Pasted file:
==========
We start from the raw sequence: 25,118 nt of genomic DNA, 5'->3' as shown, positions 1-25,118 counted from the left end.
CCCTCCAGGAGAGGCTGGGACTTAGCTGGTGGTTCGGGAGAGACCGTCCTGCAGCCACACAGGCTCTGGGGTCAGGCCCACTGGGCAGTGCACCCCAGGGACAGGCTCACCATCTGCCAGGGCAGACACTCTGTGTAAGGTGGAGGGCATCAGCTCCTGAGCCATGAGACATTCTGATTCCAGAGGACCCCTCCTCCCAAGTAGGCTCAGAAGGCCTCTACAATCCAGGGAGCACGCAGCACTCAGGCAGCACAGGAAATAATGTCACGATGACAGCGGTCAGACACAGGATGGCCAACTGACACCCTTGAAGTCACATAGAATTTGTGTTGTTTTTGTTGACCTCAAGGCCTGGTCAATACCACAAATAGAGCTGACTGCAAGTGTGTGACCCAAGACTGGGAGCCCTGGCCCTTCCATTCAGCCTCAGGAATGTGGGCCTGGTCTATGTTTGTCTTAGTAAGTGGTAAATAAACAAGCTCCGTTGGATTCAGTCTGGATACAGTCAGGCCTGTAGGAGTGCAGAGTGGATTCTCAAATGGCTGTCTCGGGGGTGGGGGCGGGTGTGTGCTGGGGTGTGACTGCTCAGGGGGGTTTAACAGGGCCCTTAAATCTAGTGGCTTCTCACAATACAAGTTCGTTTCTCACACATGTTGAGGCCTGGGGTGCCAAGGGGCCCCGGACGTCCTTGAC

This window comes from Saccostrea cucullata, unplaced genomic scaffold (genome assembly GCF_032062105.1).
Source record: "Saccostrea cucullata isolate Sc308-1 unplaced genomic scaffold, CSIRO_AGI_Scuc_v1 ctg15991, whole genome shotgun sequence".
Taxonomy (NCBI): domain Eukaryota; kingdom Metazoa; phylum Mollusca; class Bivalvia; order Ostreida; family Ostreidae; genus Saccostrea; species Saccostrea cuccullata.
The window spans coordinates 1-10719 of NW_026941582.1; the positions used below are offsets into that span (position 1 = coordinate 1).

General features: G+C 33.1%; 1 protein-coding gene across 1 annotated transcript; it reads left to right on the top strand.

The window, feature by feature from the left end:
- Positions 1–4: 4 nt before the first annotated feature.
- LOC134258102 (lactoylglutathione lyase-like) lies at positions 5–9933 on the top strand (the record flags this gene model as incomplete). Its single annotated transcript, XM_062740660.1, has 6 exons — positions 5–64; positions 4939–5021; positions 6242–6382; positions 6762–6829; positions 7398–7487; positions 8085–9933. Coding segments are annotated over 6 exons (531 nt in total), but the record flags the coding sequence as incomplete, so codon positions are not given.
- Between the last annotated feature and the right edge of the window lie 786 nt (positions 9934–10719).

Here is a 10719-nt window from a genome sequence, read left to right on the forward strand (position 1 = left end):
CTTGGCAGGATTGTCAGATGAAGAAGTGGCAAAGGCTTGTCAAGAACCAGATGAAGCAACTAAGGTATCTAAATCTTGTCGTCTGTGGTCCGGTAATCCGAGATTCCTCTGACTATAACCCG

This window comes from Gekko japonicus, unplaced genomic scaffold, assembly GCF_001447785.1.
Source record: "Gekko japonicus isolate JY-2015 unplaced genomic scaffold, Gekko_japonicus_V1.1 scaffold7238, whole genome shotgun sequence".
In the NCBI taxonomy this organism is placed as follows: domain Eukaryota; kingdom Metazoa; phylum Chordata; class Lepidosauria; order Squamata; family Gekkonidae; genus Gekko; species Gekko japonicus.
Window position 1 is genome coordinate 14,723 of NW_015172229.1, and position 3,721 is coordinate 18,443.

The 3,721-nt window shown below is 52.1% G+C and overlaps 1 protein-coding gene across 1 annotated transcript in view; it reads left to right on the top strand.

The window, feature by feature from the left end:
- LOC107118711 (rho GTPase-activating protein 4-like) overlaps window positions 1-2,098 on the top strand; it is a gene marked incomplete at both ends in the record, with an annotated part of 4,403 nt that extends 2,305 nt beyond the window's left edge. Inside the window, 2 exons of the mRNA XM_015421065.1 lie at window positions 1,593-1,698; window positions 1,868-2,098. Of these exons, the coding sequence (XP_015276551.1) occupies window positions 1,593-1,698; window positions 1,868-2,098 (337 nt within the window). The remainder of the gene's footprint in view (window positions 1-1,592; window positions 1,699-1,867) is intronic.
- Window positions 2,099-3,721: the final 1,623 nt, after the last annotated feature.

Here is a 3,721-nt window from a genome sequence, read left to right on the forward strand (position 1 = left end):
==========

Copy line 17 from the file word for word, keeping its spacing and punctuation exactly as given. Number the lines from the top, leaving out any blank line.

Window position 1 is genome coordinate 14,723 of NW_015172229.1, and position 3,721 is coordinate 18,443.